Scientists are saying that a particular part of our brain is responsible for driving smoking addiction. They are saying so after discovering that stroke survivors experiencing damage in their insular cortex are getting rid of the habit more easily.

The scientists studied a total of 156 stroke patients with brain injury of various types. They found that the ones who had damage in their insular cortex not only gave up smoking more easily but also had fewer withdrawal symptoms compared to other stroke sufferers.

Now, experts are saying that targeting this particular area of the brain might help people quit smoking.

The majority of the medicines used nowadays for smoking cessation block the reward pathways of our brain in response to nicotine. Gums and patches, on the other hands, aim to reduce cravings by offering a controlled supply of nicotine to people trying to quit smoking and other forms of nicotine addiction.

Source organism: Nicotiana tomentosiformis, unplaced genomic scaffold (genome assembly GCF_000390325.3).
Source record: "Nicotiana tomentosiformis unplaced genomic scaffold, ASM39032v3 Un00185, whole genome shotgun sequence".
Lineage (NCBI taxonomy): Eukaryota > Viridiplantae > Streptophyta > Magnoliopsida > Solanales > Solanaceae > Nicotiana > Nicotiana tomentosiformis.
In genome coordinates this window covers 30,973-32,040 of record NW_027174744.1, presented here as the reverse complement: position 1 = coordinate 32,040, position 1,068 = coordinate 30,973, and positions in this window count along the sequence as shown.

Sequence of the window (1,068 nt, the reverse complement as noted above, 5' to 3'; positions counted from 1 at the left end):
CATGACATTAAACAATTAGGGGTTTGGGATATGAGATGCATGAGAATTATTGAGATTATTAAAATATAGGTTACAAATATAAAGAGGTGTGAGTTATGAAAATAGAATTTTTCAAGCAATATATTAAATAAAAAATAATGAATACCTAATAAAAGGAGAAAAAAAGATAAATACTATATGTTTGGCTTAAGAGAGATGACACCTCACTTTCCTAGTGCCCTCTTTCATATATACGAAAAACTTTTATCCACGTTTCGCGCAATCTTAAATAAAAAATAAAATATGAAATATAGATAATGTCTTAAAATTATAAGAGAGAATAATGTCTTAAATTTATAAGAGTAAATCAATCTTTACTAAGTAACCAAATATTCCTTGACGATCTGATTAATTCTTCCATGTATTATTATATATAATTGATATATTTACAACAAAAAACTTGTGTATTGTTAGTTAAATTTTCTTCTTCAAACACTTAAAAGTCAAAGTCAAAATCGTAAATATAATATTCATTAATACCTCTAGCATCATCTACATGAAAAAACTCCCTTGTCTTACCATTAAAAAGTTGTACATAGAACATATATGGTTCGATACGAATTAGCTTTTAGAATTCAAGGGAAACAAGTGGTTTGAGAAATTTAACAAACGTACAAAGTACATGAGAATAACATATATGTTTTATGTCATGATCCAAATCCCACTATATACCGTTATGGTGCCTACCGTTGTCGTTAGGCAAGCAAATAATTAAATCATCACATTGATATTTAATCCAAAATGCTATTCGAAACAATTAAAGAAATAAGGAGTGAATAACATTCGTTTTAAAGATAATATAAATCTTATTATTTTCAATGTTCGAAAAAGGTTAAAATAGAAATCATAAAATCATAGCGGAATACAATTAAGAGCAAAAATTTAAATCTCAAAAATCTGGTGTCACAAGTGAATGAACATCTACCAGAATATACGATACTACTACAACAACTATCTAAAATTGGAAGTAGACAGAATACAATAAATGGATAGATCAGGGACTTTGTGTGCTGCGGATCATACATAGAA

However, according to Amir Abdolahi, a post-graduate researcher, and his colleagues, smokers’ insular cortex might serve as an important target for smoking cessation aids. They are saying that therapies that can target this part of the brain and destroy the role it plays in nicotine addiction, potentially with techniques like transcranial magnetic stimulation or deep brain stimulation and/or new drugs, must be explored.

Dr. Abdolahi believes that more research is required for them to fully comprehend the specific role played by the insular cortex and the underlying mechanism. However, he said that the findings of the preliminary study has made it clear that this part of the brain experiences something that has a big role to play in attracting people towards addiction.

As mentioned above, patients taking part in this study were all smokers and were admitted to hospital after suffering a stroke. After carrying out medical scans, it was found that 38 of those patients had damage in their insular cortex. The remaining patients experienced damage in other brain parts.

Doctors encouraged all 156 patients to quit smoking. Researchers followed all of them for a period of three months for seeing how many eventually succeed. Some patients dropped out. The study results, thus, only offered information about the remaining patients.

It was found that 70% of the patients experiencing damage in their insular cortex, successfully quit smoking. The percentage was as low as 37% for patients with damage in other brain parts.